ESAs have been in the news quite a bit in recent years. Before we discuss what it’s all been about, let’s start with a definition. We’re talking about Emotional Support Animals. They are designed to help people struggling with a wide range of mental problems. It could be a man who has insomnia or an older person struggling with confidence issues. It could be a lady struggling with phobias and depression or an ex-soldier battling with PTSD.
When people have a designated ESA they no longer feel alone and not comforted at home, and are likely to sleep better as a result. Alternatively, they feel more confident when going outdoors and being around other people. The animals are usually domestic, such as cats and dogs, but can include other species too. They could be gerbils and hamsters, rodents, turtles, fish and rabbits.
In order to obtain formal documentation to show your entitlement to have an ESA, you need to consult an authorized mental health practitioner. There are many to be found online, according to the experts from Therapetic that some confidential screening tests are free. Many can be done by phone. People talk to a licensed professional and find out if they qualify for an ESA letter. If they do, it can be shipped out very quickly. You are not guaranteed one, of course, as it depends on your emotional state and whether you can build up a sufficiently good case. If you gain an ESA letter, it will be valid in all 50 states of America.
When someone has obtained legal permission to own an ESA and keeps the animal with them, there are two main times they will need to prove it: in matters related to housing and to travel. Other circumstances include visiting restaurants and hotels.
As regards housing there has been a lot of adverse publicity in the papers. Individuals with ESAs have complained they have been denied occupancy by potential landlords. The Fair Housing Act says you mustn’t be refused a tenancy on the basis of disability.
Landlords in turn have been angry. They want to look after their properties as they are their main asset. Many of them draft a no-pets policy as a result. When someone produces an ESA letter, however, they are unable to enforce that policy. The whole process related to ESAs and housing applications have been vague, so landlords have been rightly confused and frustrated.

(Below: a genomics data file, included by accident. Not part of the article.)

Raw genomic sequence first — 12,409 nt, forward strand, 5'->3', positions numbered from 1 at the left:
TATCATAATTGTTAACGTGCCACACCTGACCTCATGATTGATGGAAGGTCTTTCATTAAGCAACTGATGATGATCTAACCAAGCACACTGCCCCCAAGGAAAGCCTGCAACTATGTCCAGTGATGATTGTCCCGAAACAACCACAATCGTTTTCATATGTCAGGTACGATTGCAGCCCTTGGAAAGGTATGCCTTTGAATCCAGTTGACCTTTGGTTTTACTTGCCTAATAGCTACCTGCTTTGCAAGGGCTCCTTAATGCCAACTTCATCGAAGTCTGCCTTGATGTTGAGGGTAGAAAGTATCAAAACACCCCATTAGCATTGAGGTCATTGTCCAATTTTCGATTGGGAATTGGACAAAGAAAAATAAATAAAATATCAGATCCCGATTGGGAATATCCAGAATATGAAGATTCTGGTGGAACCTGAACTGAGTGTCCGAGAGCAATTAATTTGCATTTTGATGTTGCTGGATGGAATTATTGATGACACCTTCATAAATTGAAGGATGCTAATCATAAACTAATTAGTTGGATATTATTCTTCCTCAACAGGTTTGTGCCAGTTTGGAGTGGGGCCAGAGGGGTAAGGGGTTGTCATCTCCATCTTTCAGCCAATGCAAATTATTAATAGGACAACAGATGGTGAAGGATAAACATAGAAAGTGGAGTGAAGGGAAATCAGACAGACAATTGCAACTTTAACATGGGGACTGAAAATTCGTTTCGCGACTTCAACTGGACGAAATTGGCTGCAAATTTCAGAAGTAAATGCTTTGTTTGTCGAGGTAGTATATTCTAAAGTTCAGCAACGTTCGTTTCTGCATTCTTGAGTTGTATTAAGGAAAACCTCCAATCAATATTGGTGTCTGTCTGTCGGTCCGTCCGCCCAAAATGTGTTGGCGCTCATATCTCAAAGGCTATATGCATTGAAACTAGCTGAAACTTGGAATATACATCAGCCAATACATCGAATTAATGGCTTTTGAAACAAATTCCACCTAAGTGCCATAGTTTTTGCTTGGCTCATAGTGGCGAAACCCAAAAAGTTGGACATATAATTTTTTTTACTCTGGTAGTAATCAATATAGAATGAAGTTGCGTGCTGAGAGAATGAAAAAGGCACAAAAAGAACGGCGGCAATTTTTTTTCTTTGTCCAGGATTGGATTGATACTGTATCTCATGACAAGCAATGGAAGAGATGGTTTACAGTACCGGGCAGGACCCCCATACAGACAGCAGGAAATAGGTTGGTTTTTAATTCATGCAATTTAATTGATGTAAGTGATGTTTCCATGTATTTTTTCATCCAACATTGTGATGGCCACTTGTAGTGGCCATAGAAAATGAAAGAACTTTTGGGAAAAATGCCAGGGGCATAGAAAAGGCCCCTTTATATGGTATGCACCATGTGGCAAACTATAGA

In January 2020 The US Department Of Housing And Urban Development published new guidance advice for individuals and landlords. The latter has been banned from saying which breed of animal can or can’t be accepted or how much it must weigh.
Landlords have also been stopped from charging additional fees.
Sometimes, landlords dragged their heels on ESA tenancy applications, but now they have ten days to respond — and it has to be an active communication with the individual. Landlords were also accepting one type of letter, but not another, which caused a lot of distress for people. They now have to accept the ESA letter, no matter what format it appears in.
People with ESAs had also vocalized how they felt, being asked personal questions by potential landlords. Surely the ESA document was sufficient? Following the recent ruling, landlords are no longer allowed to probe further. These are just a few of the issues that have been in the newspapers and steered this new legislation.
Another sticking point has been with transport. More and more ESAs have been traveling with passengers on airplanes and not being supervised. This has caused friction, both with other passengers and the cabin crew. Even other disabled people were complaining. The Department Of Transportation wanted to ban such animals under the health and safety umbrella. Yet again, the whole process of ESAs and transport has been vague. Travel authorities want a streamlined process for all airlines and locations. They are tired of passengers with more than two pets, or having animals that are bigger than the allocated foot space. The discussion will no doubt be ongoing, but a standard policy on pets and travel across the board will benefit everyone as it has been long overdue. It’s not just ESAs that we’re talking about here.
It is very easy to see how landlords could be frustrated with the previous procedures, and in turn, wants to accept a different tenant who does not own a pet or pets. It’s also easy to see how ESA owners felt discriminated against, and alone. The same thing goes with plane travel: It can’t be good for anyone when there’s lots of pets running around uncontrolled and uncontained. From the viewpoint of the person with emotional issues, the last thing you want are challenges when it comes to travel — you may feel anxious enough as it is being on a plane, without struggling to get a ticket or coping with your fellow passengers complaining.
No doubt more legislation will be forthcoming, and both sides of the fence will have something to say. Ultimately, we want a world where people – whether fit and well or battling with mental illness — can live and travel in peace together.
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